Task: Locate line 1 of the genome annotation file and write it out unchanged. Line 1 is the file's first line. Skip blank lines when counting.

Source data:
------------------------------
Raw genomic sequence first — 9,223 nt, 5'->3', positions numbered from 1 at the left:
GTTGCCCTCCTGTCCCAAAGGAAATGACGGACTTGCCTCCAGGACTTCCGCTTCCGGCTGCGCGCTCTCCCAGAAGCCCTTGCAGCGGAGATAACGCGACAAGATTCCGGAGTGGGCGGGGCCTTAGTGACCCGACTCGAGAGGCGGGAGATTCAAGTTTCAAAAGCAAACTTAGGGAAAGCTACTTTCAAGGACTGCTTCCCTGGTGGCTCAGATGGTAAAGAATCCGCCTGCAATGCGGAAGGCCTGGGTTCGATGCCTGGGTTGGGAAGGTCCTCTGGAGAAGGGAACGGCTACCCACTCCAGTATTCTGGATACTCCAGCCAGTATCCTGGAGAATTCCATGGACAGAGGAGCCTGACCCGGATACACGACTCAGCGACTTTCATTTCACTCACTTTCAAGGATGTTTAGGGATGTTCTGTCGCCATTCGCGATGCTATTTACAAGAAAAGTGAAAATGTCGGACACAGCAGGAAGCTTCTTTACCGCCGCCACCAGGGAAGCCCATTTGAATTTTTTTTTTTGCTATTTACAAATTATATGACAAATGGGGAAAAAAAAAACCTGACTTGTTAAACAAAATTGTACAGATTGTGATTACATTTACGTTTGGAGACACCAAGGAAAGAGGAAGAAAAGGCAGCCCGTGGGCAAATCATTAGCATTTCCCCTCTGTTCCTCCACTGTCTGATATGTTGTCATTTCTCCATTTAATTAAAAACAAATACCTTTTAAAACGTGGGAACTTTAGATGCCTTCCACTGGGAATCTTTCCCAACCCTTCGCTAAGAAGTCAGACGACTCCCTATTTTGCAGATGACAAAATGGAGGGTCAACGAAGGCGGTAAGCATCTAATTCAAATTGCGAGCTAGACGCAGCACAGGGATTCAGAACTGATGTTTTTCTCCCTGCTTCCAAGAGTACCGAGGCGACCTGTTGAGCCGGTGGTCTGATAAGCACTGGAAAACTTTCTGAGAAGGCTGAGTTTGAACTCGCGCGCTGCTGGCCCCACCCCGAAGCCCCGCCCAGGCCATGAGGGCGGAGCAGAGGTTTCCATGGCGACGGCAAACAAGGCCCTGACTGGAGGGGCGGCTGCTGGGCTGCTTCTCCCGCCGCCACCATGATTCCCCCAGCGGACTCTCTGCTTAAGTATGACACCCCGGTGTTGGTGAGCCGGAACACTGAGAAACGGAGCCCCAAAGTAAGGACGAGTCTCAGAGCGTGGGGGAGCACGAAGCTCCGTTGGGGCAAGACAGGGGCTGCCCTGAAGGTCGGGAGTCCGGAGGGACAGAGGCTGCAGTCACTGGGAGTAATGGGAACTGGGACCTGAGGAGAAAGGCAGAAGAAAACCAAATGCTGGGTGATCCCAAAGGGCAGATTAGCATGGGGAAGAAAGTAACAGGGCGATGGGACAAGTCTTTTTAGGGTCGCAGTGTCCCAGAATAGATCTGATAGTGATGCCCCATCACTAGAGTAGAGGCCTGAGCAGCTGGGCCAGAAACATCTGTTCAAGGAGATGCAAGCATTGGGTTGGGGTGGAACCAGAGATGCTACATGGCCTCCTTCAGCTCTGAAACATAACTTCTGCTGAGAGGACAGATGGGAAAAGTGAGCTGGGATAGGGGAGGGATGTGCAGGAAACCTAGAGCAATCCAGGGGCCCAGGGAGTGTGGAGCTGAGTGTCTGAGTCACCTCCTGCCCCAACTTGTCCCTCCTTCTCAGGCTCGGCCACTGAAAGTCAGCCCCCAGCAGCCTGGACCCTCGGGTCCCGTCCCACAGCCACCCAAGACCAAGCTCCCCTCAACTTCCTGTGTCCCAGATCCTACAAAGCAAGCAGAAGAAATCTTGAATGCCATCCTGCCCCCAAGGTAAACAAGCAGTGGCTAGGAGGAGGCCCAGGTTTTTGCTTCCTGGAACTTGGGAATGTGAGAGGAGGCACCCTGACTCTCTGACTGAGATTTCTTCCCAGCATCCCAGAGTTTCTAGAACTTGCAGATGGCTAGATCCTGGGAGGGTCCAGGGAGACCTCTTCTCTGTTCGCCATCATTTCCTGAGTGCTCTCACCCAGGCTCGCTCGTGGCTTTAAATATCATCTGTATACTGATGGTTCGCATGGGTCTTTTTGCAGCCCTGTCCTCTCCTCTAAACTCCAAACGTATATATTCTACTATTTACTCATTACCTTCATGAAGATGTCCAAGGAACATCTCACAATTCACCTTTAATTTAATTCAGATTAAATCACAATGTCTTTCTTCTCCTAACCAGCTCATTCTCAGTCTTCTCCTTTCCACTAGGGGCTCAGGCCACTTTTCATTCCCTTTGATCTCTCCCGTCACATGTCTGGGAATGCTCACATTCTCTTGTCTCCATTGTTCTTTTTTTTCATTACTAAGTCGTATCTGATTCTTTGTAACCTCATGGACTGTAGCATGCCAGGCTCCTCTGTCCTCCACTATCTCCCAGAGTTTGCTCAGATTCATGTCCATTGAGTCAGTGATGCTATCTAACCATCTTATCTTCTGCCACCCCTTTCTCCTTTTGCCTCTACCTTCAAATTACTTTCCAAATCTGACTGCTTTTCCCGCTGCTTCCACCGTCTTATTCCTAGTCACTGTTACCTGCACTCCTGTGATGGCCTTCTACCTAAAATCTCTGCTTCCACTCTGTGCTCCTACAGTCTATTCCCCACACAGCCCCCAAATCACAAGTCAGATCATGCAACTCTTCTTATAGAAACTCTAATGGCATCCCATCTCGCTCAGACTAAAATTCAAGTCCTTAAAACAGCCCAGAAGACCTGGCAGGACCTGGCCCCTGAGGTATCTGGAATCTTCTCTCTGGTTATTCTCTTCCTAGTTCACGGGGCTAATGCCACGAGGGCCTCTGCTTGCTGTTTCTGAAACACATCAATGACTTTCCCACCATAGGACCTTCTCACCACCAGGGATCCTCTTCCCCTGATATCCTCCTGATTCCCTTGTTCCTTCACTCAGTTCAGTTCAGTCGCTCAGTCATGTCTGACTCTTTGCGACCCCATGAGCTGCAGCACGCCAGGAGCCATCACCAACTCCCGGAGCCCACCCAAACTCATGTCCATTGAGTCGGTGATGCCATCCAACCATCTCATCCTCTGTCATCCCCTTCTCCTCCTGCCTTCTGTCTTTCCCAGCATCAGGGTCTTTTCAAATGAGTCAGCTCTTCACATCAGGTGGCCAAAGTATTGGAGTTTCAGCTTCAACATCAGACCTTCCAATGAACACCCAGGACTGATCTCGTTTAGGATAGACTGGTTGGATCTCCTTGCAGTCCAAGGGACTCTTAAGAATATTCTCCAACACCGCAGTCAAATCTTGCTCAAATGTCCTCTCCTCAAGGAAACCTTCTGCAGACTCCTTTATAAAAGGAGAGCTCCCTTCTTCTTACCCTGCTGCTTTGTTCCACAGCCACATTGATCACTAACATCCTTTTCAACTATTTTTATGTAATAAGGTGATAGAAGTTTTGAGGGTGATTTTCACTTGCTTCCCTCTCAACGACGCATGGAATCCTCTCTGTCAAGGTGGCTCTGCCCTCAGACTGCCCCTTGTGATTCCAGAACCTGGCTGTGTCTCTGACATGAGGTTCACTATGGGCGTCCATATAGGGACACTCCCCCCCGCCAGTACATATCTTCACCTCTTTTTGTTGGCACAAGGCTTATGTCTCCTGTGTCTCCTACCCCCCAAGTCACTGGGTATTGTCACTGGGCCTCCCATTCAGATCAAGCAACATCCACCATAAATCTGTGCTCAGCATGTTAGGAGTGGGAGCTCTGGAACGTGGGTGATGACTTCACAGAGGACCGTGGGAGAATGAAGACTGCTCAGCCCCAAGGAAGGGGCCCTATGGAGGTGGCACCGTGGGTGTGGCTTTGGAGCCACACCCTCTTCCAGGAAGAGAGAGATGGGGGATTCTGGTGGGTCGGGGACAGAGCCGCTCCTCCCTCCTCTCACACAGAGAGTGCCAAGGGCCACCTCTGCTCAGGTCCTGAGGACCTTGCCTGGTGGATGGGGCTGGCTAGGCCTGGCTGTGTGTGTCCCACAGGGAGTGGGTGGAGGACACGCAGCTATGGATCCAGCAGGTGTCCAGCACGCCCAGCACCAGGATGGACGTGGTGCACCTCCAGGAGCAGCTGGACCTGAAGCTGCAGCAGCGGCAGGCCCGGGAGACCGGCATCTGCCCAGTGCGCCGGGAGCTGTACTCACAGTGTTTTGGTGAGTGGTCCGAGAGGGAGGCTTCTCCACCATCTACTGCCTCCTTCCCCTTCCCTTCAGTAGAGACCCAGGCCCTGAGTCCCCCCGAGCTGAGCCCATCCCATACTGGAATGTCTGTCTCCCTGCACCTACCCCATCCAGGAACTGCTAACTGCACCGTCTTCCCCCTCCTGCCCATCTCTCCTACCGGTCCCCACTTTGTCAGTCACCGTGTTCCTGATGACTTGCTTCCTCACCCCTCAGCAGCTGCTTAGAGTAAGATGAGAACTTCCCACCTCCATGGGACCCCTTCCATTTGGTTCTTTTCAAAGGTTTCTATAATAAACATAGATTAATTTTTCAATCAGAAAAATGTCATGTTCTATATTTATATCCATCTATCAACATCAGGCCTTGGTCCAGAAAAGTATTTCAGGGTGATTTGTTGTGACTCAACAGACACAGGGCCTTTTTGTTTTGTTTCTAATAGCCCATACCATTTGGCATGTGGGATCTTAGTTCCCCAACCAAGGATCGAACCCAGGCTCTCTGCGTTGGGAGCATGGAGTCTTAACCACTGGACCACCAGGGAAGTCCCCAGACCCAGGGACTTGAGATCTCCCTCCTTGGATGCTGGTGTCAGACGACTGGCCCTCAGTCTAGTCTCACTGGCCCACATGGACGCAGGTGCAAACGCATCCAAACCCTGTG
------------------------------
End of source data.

Raw genomic sequence first — 9,223 nt, 5'->3', positions numbered from 1 at the left: